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A Surprising Number of Medical Residents Think Weed Is an FDA-Approved Drug

A small new survey is more evidence that med schools need to do a better job addressing marijuana.

Ashley Lyles

Jonathan Wiggs/The Boston Globe via Getty Images

As medical marijuana becomes more widely legalized, doctors and doctors-in-training are starting to realize they don't know enough about its effects on their patients' health. A substantial number of medical residents reported having a poor understanding of medical marijuana and its regulations, based on new findings presented at the CHEST Annual Meeting 2017 in Toronto on November 1.

This new study highlights several gaps in physicians' knowledge: Specifically researchers found that 38 percent of medical trainees thought medical marijuana was an FDA-approved drug prescription drug. They also found that 76 percent of residents didn't know the category marijuana is classified in under the Controlled Substance Act. (It's Schedule 1 alongside heroin; not knowing this might explain why so many thought it was FDA-approved.) Residents also reported a poor understanding of the pharmacology of marijuana, or how it works on a cellular level.

A total of 51 residents (most pursuing internal medicine) at Saint Peter's University Hospital in New Jersey completed the survey. Overall, the results indicated that many residents have concerns regarding the safety, addiction risk, and medical benefits of marijuana, and feel unprepared to counsel their patients. It's a small sample size, but it supports other findings about marijuana being relatively excluded from medical education.

Adequate training could help residents overcome some of their concerns, and provide better care for their patients. "Lack of awareness and comfort in addressing the therapeutic aspects of medical cannabis reveals a deficit and an opportunity for continuing medical education," Nissy Ann Philip, the study's lead author and a physician at Saint Peter's University Hospital, said in a press release.

Marijuana use is increasingly common: A 2015 survey found that 22 million Americans had used marijuana within the past month. And by 2020, researchers anticipate that the marijuana industry will generate over $20 billion in revenue, based on predictions from the Arcview Market Research group. Regardless of whether it's for recreational or medicinal purposes, the responsibility of providing care rests on physicians. A 2011 report found that marijuana use contributed to 456,000 emergency department visits.


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California became the first state to legalize medical marijuana in 1996 and now, 29 states and Washington DC have legalized it. Yet according to a study released last month, just 9 percent of medical schools include marijuana in their curriculum, indicating that medical education needs to make adjustments to better equip budding docs.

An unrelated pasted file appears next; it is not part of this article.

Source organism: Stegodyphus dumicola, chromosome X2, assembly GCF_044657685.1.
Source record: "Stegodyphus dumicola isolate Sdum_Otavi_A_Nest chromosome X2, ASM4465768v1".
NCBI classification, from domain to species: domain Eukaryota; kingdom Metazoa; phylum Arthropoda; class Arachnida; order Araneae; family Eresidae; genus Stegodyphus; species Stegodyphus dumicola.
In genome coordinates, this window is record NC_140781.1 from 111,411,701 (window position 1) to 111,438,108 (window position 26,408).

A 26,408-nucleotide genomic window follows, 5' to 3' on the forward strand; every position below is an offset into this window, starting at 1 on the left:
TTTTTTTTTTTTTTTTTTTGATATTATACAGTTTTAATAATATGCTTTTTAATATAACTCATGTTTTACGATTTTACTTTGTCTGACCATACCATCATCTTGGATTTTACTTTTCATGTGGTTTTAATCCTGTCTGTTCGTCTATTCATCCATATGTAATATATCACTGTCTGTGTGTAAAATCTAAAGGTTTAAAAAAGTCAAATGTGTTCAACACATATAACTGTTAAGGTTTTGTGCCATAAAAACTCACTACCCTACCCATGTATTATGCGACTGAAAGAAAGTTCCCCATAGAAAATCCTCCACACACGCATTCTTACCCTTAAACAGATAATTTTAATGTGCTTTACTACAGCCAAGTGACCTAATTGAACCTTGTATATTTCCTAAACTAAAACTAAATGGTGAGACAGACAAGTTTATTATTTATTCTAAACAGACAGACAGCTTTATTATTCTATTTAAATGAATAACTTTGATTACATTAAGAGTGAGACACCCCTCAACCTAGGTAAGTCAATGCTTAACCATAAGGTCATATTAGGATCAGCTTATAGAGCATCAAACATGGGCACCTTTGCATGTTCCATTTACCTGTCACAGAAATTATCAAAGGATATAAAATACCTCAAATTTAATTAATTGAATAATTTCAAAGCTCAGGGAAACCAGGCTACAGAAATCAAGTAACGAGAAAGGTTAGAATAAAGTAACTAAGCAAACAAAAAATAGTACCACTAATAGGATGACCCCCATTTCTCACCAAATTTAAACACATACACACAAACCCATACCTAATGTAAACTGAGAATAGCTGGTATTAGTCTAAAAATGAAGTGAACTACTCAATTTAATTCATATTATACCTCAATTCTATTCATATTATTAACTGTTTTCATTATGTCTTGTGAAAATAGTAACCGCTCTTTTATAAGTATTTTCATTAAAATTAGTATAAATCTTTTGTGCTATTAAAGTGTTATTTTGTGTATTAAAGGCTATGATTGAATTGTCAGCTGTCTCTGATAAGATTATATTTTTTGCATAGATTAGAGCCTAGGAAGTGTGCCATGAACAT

Med school administrators do acknowledge that they aren't adequately equipping med students to counsel patients on marijuana. The September study, conducted at Washington University in St. Louis, notes that 67 percent of deans admitted their graduates weren't equipped to prescribe marijuana, and 35.5 percent of med students indicated that they're unable to answer questions about it.

"Education is key. We as physicians are the counselors," Philip told Tonic in an email. "It is our duty to pore through the literature and digest the complicated information, so we can personalize treatment methods for patients. As this topic becomes more mainstream, we resident physicians need to be trained in an infrastructure where we feel comfortable addressing our patients' concerns."

A common misperception among the public is that if a substance is legal than it must be safe. However, Laura Bierut, the lead author of the September study and a professor at Washington University School of Medicine in St. Louis says, "We have many medications and the opioid medications are an example of something that is legal and we know that we are in the middle of an opioid epidemic right now. So, like with any type of treatment that we have in medicine there are risks and benefits to medical marijuana."

There are opponents of medical legalization altogether and there are no set medical guidelines for doctors prescribing medical marijuana. To which Bierut says, "I think the issue is it's hard to get the genie back in the bottle. And medical marijuana is going to continue coming out. I think that we should be teaching our medical students and our residents about medical marijuana in the sense of we don't have standardization about this, but how do you speak to patients about this because patients are going to ask you these questions."

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